Satellite dishes, cable TV, broadband connections have all become standard features, and now EV chargers are joining them. 

Of course, the new legislative provisions apply only to new buildings and substantially renovated ones, which excludes the majority of landlord-owned premises.

However there are indications that the direction of flow is towards the installation of charging points in every feasible location, so it won’t be long before they are a frequent feature in inventory property management.

At Inventory Base we constantly update the property inventory software we provide to help inventory clerks, landlords and lettings agents compile exhaustive and accurate reports, and we are conscious of the need to address the question of how to deal with EV charging points in any inventory.

Safety is a major concern

EVHS regulations set out minimum technical standards, and Part P of the Building Regulations specify the applicable electrical safety standards. 

The charging equipment must comply with the IET wiring regulations defined in British Standard (BS) 7671 and its resilience to weather conditions is prescribed in BS EN 61851.

Inventory clerks are not required by any law or regulation to have knowledge of electrical safety, however in order to do a thorough, professional job it is important to think practically about every potential hazard in a property. 

A frayed cable, cracked light switch casing or leaking seal needs to be picked up as readily as a broken lock, stained carpet or cracked window pane. There is no duty on the inventory clerk to diagnose problems or recommend solutions, but it is essential to flag up any areas of concern.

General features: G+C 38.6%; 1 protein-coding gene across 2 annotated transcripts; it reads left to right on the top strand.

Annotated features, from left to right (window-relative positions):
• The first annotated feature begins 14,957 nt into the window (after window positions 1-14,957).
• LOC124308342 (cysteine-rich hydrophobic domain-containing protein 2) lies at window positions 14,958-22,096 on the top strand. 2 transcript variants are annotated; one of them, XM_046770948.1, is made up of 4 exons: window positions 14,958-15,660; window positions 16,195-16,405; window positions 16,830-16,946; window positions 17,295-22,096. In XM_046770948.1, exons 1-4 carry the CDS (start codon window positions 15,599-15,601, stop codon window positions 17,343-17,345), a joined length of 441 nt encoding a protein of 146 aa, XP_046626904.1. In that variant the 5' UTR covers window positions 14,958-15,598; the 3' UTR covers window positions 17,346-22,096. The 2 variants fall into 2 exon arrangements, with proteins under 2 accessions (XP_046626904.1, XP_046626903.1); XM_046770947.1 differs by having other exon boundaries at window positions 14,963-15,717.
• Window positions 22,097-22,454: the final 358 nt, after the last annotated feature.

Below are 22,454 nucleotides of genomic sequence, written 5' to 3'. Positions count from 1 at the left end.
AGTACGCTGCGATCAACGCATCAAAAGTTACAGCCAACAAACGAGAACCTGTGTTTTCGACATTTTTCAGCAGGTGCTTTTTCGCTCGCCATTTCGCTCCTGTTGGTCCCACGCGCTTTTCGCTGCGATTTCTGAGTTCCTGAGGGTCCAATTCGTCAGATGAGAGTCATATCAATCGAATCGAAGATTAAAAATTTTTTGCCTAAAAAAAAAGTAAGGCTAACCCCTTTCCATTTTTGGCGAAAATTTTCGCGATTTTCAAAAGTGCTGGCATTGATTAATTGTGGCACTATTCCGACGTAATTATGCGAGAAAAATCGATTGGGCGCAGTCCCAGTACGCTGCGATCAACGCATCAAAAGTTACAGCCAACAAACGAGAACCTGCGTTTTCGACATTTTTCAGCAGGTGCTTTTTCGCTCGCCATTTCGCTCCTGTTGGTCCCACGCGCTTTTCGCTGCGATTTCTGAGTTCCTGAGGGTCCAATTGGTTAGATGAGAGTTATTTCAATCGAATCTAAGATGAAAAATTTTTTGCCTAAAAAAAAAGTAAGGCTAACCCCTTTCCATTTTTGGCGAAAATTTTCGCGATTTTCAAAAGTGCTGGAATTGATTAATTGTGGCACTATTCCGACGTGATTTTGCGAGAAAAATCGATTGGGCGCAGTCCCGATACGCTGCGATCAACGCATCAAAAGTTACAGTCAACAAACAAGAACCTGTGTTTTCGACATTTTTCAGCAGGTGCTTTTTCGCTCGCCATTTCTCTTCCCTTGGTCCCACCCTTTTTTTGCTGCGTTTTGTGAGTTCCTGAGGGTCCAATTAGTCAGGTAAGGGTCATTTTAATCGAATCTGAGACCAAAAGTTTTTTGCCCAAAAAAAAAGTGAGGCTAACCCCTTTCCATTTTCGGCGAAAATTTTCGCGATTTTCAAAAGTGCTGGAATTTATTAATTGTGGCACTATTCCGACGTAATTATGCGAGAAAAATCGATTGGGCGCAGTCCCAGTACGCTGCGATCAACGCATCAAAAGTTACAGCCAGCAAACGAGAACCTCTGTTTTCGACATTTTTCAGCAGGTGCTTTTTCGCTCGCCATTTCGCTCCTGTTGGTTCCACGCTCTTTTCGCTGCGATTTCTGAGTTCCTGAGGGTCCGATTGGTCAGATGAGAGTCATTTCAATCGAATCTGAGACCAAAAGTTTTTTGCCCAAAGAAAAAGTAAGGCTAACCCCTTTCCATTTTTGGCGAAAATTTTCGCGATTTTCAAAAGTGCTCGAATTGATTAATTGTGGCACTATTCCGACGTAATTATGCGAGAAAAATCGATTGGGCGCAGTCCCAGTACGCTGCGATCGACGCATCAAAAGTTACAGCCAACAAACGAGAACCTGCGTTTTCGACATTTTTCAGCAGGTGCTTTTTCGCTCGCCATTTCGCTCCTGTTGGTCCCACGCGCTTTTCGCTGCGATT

Appliances such as boilers and gas fires should carry some record of their service history and the date they were last tested. If they do not then this should be noted in the report including the latest certificate information i.e. date of assessment, serial number etc.

Capturing key information

While a clerk may not be qualified to vouch for the safety or otherwise of an EV charger, inventory providers should draw attention to anything which raises concerns. 

The report should certainly note the charging point, the type and location and include any observations about its condition such as damage or missing components such as the cover or cable.

Nothing beyond that can be expected of someone without qualifications, so an inventory clerk should simply observe the routine requirements of common sense. 

If the charger looks well maintained, include this observation. If it looks tatty, damaged or you suspect there are issues, say so in the report and report immediately to the client your concerns. 

You could save the landlord a lot of problems if issues are picked up early.

Key Takeaways 

  • Fom 2022, all new homes are to incorporate electric vehicle (EV) charging points
  • Cost of installation can be as low as £500 and as high as £1,200
  • The industry hopes to create 145,000 new charging points every year
  • The new law will also cover new-build workplaces, supermarkets and major renovations as well as residential new builds
  • Inventory and check out reports should record the location, type and condition of EV charging points